Metrics are another one of Watkins’ criteria (21) and it is also a defining characteristic of a Dickinson poem. When I was in college and we were studying Dickinson, I pointed out that the vast majority of her poems could, in fact be sung to the tune of “Amazing Grace” or the “Yellow Rose of Texas”. My fellow classmates and I had a great time “singing along. My professor, however, did not enjoy it nearly as much as we did. This phenomenon is caused by the meter in which Dickinson writes. It is considered ballad meter (Merriam-Webster). It alternates lines of iambic quadrameter, 4 strong accents, and iambic trimester, 3 strong beats. This gives the poem a sing-song feeling when spoken and it is easy to see how it could be quickly converted into a song.
Stylistics are everything else related to the poem, this includes rhyme scheme, how the stanzas are treated, use of poetic devices, and so on (21-27). This poem is organized into groups of four lines, or quatrains. Line two and line 4 of each quatrain rhyme giving it the rhyme scheme of ABCB. The 2nd and 4th line of each quatrain exactly match except for in the first quatrain where we encounter a slant rhyme. A slant rhyme is where to words are similar sounding, but the rhyme is imperfect (Dictionary.com).
- Create a prayer suitable for the main offering of a High Day rite which includes invocation Of at least one deity suitable to the occasion, description of the offering and its suitability to the occasion, and the purpose of the offering, totaling at least 100 words. Any stage Directions necessary for performance of the offering should be included.
For Belenus at the Winter Solstice
Ritual Leader passes an unlit yellow or gold candle to the ritual participants with instructions to focus on adding their energies to it to aid the returning of the sun after the longest night. Once the candle has returned to the starting point, the Ritual Leader holds the candle in both hands and raises it into the air.
The participants should still be focusing with the intent of aiding the return of the sun while the following is spoken by the Ritual Leader:
Belenus, Ancient God of Fire and the Sun, we call to you: Return!
We offer this flame and the warmth and energy it contains so that you may use it to aid you in your journey back from the shadows.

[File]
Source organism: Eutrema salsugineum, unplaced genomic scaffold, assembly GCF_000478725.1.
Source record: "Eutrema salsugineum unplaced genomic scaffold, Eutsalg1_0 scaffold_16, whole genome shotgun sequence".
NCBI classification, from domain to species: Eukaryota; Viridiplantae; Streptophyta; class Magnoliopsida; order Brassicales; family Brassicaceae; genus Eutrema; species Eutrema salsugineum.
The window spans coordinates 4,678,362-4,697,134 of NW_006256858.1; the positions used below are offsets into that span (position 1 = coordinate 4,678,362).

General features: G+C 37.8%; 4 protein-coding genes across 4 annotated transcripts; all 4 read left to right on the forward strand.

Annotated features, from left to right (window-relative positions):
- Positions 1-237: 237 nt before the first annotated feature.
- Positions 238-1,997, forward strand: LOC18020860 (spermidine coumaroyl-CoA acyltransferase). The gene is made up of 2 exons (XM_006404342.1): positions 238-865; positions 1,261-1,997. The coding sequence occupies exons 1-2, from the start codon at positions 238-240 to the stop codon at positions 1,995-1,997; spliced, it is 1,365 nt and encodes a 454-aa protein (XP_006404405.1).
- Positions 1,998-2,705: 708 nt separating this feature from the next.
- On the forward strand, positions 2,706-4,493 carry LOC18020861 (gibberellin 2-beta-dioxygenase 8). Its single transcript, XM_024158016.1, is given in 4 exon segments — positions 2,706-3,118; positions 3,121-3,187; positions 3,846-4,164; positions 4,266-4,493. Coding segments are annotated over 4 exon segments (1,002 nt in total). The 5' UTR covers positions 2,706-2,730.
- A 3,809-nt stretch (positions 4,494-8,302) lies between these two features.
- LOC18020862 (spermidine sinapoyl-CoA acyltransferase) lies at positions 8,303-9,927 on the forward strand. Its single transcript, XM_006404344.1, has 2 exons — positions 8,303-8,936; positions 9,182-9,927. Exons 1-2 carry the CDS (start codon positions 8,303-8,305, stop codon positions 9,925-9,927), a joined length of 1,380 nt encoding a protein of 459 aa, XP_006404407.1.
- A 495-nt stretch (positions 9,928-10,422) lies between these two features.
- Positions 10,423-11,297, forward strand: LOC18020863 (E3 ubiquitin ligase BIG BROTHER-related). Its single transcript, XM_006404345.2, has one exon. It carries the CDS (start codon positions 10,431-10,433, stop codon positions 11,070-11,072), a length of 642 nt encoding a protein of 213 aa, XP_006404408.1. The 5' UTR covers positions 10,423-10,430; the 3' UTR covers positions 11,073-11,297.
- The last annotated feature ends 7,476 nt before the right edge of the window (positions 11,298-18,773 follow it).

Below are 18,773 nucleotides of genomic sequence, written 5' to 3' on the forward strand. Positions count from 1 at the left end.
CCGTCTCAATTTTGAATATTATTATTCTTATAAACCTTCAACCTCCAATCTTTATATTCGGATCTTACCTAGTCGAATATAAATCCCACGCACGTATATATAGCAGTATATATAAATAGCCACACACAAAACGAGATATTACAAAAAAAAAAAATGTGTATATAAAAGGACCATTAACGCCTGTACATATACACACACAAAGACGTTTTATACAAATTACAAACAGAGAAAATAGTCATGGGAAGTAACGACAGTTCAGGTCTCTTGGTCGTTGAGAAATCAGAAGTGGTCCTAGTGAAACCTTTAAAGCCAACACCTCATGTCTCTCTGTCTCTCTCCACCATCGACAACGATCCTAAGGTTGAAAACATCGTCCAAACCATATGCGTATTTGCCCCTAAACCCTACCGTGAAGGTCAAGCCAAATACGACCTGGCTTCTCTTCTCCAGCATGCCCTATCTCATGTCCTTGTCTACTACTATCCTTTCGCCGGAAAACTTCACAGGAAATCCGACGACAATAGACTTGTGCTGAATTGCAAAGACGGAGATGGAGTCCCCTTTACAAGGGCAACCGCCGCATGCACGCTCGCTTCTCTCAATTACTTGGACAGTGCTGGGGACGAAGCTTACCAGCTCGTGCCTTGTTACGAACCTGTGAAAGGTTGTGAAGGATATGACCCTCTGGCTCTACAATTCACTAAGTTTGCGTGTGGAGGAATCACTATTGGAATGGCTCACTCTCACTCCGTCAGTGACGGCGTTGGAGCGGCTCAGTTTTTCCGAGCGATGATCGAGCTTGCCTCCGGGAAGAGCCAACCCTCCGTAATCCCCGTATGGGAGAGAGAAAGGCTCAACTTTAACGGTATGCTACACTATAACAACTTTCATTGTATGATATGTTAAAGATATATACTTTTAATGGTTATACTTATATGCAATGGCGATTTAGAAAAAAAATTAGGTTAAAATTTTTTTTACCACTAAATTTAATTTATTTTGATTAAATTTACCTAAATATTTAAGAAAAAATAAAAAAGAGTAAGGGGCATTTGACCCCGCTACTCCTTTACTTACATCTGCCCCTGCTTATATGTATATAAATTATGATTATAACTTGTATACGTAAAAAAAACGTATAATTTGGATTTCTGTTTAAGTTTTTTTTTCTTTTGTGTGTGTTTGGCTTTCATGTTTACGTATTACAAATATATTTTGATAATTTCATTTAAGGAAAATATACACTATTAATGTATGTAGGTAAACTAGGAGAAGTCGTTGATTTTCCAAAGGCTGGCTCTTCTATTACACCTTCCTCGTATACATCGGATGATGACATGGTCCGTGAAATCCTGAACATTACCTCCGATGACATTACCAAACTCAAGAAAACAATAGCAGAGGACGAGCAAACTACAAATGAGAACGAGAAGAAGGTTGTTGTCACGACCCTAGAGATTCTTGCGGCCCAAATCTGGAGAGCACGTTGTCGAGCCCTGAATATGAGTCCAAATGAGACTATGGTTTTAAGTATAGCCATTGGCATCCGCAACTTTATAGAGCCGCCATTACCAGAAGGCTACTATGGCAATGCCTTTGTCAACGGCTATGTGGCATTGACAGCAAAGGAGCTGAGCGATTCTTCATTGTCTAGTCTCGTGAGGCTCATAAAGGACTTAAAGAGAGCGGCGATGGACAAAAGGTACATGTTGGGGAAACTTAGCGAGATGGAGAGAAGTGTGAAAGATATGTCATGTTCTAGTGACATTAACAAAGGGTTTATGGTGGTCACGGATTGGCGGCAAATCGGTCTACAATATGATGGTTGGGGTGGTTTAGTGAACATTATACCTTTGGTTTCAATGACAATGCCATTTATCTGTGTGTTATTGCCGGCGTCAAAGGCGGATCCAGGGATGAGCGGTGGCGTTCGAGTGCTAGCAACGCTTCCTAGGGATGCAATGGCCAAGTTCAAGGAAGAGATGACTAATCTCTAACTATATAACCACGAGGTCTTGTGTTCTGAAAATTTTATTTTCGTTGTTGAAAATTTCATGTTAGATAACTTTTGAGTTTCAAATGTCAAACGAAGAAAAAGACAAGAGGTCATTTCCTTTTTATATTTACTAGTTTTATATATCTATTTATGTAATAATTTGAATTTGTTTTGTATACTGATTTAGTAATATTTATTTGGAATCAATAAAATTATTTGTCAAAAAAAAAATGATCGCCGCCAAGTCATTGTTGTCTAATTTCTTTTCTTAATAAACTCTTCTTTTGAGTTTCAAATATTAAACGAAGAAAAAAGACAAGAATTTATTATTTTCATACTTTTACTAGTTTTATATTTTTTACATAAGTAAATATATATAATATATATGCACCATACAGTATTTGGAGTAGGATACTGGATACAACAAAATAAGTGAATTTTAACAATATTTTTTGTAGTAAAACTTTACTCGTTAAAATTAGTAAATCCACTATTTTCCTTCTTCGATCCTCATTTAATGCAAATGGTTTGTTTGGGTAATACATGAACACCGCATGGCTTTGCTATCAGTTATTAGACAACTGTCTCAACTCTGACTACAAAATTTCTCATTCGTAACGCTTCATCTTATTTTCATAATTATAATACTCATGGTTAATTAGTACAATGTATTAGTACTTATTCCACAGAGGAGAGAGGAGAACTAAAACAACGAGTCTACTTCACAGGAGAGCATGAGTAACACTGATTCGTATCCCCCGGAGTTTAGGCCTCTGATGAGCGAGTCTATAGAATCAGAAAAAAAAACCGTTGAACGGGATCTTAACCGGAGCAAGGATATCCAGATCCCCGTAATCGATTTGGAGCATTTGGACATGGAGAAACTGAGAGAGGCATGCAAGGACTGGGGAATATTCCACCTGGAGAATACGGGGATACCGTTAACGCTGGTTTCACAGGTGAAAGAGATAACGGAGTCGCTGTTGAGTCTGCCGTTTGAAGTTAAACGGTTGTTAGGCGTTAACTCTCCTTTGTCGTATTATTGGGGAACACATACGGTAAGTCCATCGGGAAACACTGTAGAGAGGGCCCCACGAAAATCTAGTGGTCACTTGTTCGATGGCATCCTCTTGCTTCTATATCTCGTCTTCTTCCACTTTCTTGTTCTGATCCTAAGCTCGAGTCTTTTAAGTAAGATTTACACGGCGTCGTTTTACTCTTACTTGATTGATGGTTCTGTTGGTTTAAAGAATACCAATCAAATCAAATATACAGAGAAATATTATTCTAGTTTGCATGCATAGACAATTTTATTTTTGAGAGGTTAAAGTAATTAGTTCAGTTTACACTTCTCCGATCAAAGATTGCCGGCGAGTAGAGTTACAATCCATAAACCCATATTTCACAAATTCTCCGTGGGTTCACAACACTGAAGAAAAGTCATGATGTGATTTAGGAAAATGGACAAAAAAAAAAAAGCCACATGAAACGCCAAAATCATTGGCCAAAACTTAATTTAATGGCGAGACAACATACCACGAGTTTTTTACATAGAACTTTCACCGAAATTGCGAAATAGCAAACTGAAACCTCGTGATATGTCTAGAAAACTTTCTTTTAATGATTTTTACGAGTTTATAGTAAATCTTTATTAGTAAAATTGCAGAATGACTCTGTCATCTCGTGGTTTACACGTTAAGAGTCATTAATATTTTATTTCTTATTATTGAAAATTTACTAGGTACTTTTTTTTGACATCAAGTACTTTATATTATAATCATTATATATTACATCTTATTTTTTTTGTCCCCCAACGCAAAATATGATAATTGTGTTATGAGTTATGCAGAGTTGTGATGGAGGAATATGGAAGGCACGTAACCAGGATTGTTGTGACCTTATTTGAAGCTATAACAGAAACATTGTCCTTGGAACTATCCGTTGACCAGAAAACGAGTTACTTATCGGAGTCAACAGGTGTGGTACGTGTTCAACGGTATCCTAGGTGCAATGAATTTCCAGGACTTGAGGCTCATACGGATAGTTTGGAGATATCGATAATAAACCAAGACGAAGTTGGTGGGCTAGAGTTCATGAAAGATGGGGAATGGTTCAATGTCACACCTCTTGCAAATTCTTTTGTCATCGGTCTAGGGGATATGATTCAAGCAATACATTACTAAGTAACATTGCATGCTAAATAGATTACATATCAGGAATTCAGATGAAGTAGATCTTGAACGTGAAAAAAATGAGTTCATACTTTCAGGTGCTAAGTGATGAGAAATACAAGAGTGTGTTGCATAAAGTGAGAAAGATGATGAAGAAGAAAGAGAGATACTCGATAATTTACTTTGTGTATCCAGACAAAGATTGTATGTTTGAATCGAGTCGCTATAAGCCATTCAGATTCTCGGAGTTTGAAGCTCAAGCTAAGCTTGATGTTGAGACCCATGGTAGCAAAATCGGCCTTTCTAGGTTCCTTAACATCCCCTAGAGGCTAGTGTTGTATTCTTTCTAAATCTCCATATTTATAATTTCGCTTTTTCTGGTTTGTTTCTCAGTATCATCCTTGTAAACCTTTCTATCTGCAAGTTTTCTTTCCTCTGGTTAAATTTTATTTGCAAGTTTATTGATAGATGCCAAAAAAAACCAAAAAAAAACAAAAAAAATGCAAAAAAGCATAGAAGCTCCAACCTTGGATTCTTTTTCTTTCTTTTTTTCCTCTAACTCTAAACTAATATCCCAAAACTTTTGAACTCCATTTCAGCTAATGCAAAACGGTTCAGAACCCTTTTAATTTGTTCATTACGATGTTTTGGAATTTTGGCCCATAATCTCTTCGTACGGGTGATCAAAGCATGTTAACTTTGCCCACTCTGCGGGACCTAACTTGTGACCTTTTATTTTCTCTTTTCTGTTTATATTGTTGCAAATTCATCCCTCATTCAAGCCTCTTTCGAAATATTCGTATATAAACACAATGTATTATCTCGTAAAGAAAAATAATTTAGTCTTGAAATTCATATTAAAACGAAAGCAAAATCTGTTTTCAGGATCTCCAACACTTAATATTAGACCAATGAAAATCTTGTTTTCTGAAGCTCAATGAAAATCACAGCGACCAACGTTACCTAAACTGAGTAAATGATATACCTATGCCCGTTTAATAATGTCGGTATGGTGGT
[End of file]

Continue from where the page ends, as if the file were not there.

As this flame grows so may your power increase.
As this flame shines in the darkness of this place, so may your light drive back the darkness of the night.
As this flame radiates heat into the surrounding air, so may your warmth permeate the cold and frozen places.
May you once again shine brightly upon the earth and all her children.
Reverently and still focusing, place the candle on a heat proof surface and say, while lighting the candle: Belenus accept our offering.
Participants repeat: Belenus accept our offering.
The Winter Solstice is a time after which when the days get longer and the sun waxes. We offer candle flame as offering with this prayer because we are asking that Belanus bring back light and warmth to the world just as the candle brings light and warmth to our small ritual area. We offer flame to him to increase his power and as an example of what we would like Belenus to provide for us.
“ADF Core Order of Ritual for High Days” . Ár nDraíocht Féin: A Druid Fellowship, Inc. 2015. Web. 12/16/2015 https://www.adf.org/rituals/explanations/core-order.html
“Ballad Meter”. Merrium-Webster Online Dictionary. Merriam, Webster, Inc. 2015. Web. 10/11/15. http://www.merriam-webster.com/dictionary/ballad%20meter
“Beware the Ghostly Hunt”. Royal Berkshire History. Nash Ford Publishing 2016. 10/10/2015. http://www.bershirehistory.com/legends/herne01.html
Bonewits, Isaac. Neo-Pagan Rites.Llewellyn Publications. Woodbury, MN. 2007. Print
Carmena Gaedica – http://www.sacred-texts.com/neu/celt/cg1/index.htm
“I Taste a Liquor Never Brewed.” Academy of American Poets. 10/11/2015. https://www.poets.org/poetsorg/poem/i-taste-liquor-never-brewed-214.
“Lyric Poetry”. Dictionary.com. Dictionary.com LLC. 2015 10/11/2015. http://dictionary.reference.com/browse/lyric-poetry?s=t
Newberg, Brandon. “Ancient Symbols, Modern Rites: A Core Order of Ritual
Tutorial for Ar nDraiocht Fein”. PDF 8/13/2014
Our Own Druidry. ADF Publishing. Tucson, AZ. 2009. Print.
“Slant Rhyme”. Dictionary.com. Dictionary.com LLC. 2015 10/11/2015. http://dictionary.reference.com/browse/slant-rhyme?s=t
Smith, Cesweir. Book of Pagan Prayer. Red Wheel/Weiser,LLC.San Francisco, CA. 2002
“Understanding Theatre”. Utah State University. 2008.Web. 12/16/2015. http://www.ocw.usu.edu/Theatre_Arts/Understanding_Theatre/Huh__Theatre__The_Basics_ __Part_2__3.html
Watkins, Calvert. How to Kill a Dragon. Oxford University Press. New York, NY.. 1995. Print.